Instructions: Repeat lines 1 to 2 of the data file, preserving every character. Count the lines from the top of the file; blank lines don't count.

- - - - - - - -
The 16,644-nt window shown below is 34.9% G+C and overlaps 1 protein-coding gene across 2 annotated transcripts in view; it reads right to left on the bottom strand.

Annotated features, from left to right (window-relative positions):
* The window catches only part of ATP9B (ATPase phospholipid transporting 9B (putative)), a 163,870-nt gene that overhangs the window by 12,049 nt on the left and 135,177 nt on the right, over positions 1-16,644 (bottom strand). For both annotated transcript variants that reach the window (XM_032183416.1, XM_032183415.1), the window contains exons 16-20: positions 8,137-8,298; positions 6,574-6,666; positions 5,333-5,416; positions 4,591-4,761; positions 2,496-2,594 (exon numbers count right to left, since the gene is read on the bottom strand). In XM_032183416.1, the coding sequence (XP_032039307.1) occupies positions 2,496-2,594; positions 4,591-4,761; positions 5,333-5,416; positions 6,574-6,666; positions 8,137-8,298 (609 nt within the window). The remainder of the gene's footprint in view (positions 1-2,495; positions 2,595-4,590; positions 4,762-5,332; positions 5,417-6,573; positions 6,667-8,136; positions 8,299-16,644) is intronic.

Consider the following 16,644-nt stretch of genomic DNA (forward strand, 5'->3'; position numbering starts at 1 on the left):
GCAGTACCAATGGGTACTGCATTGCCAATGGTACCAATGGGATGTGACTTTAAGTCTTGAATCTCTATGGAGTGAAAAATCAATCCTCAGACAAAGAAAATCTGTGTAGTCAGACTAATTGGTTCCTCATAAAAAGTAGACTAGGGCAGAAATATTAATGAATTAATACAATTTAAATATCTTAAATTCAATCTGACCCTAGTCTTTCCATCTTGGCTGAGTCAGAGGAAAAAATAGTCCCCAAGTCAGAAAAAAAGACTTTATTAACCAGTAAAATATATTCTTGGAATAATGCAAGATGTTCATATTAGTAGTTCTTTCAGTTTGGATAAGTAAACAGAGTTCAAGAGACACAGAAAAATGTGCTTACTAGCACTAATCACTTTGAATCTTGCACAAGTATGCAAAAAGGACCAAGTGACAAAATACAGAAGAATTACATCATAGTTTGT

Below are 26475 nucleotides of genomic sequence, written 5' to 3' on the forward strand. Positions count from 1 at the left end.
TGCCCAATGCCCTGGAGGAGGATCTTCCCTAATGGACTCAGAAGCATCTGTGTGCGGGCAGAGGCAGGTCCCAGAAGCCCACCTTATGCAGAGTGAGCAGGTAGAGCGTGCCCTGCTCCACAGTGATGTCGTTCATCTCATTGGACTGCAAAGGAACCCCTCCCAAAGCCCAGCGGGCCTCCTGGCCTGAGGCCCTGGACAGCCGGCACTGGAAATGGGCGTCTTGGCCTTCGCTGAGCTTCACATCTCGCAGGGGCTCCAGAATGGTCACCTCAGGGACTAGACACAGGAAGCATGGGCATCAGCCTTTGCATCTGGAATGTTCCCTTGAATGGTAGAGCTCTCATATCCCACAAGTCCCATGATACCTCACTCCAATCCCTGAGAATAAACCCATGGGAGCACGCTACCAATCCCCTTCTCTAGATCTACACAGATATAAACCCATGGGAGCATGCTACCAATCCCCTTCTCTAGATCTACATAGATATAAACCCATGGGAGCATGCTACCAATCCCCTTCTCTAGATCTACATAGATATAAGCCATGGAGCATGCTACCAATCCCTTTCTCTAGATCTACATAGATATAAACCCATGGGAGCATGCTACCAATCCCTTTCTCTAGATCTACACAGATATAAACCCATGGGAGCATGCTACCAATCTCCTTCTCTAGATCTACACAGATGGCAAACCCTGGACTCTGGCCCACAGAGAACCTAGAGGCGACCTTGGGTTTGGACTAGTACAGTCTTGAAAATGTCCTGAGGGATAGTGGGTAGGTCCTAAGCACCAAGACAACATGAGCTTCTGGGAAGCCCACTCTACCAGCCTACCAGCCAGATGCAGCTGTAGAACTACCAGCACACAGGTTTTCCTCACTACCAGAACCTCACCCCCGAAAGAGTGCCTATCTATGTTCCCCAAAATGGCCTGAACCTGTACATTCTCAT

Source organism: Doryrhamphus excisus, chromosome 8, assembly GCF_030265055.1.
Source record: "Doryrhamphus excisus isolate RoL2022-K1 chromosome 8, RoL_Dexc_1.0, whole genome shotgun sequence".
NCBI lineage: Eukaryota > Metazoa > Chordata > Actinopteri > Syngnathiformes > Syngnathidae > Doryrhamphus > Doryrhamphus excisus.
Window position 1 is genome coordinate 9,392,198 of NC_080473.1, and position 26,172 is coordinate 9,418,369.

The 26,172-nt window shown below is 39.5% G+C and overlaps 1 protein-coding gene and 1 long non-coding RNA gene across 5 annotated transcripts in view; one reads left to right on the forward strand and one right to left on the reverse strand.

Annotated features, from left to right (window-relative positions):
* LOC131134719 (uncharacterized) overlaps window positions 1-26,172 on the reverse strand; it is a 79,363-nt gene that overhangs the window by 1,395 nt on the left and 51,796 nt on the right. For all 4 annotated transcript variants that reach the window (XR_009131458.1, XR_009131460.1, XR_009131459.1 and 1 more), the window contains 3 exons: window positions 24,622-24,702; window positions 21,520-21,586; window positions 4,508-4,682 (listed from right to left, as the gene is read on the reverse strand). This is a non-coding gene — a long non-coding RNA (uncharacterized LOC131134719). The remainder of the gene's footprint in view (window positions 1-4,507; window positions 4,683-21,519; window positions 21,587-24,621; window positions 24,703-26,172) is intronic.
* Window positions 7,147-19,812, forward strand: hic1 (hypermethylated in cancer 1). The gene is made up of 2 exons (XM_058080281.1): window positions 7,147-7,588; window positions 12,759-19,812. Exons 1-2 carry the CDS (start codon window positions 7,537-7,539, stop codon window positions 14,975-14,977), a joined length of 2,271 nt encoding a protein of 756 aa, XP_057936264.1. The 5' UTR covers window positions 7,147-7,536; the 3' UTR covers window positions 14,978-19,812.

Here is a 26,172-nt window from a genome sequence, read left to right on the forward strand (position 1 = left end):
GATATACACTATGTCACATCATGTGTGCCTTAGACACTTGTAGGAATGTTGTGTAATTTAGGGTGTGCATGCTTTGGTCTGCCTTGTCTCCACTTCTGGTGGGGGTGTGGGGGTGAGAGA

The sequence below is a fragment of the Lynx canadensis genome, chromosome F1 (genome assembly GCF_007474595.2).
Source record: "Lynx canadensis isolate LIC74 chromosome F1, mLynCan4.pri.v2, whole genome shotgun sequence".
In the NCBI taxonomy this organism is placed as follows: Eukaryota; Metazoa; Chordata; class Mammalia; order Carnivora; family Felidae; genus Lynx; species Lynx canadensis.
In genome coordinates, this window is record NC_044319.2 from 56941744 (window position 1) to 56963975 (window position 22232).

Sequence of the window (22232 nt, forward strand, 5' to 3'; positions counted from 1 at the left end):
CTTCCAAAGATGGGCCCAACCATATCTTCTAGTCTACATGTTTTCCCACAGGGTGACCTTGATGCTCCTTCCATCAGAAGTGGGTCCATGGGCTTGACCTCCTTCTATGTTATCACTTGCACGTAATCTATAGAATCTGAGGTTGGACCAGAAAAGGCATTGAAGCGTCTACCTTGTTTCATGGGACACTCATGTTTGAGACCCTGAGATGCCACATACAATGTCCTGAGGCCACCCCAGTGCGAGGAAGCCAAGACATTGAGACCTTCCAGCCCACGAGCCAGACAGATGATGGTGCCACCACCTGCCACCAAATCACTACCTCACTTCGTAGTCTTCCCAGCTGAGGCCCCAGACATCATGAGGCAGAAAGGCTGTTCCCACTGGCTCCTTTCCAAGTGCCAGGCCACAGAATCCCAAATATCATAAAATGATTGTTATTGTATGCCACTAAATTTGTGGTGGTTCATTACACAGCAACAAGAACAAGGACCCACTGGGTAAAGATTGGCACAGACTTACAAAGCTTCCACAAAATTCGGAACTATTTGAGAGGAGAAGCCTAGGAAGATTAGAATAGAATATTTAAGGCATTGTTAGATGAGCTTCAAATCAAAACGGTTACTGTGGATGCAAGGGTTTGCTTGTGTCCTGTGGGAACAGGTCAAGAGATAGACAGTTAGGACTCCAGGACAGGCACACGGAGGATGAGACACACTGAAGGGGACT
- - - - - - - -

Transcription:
The 16,644-nt window shown below is 34.9% G+C and overlaps 1 protein-coding gene across 2 annotated transcripts in view; it reads right to left on the bottom strand.

Annotated features, from left to right (window-relative positions):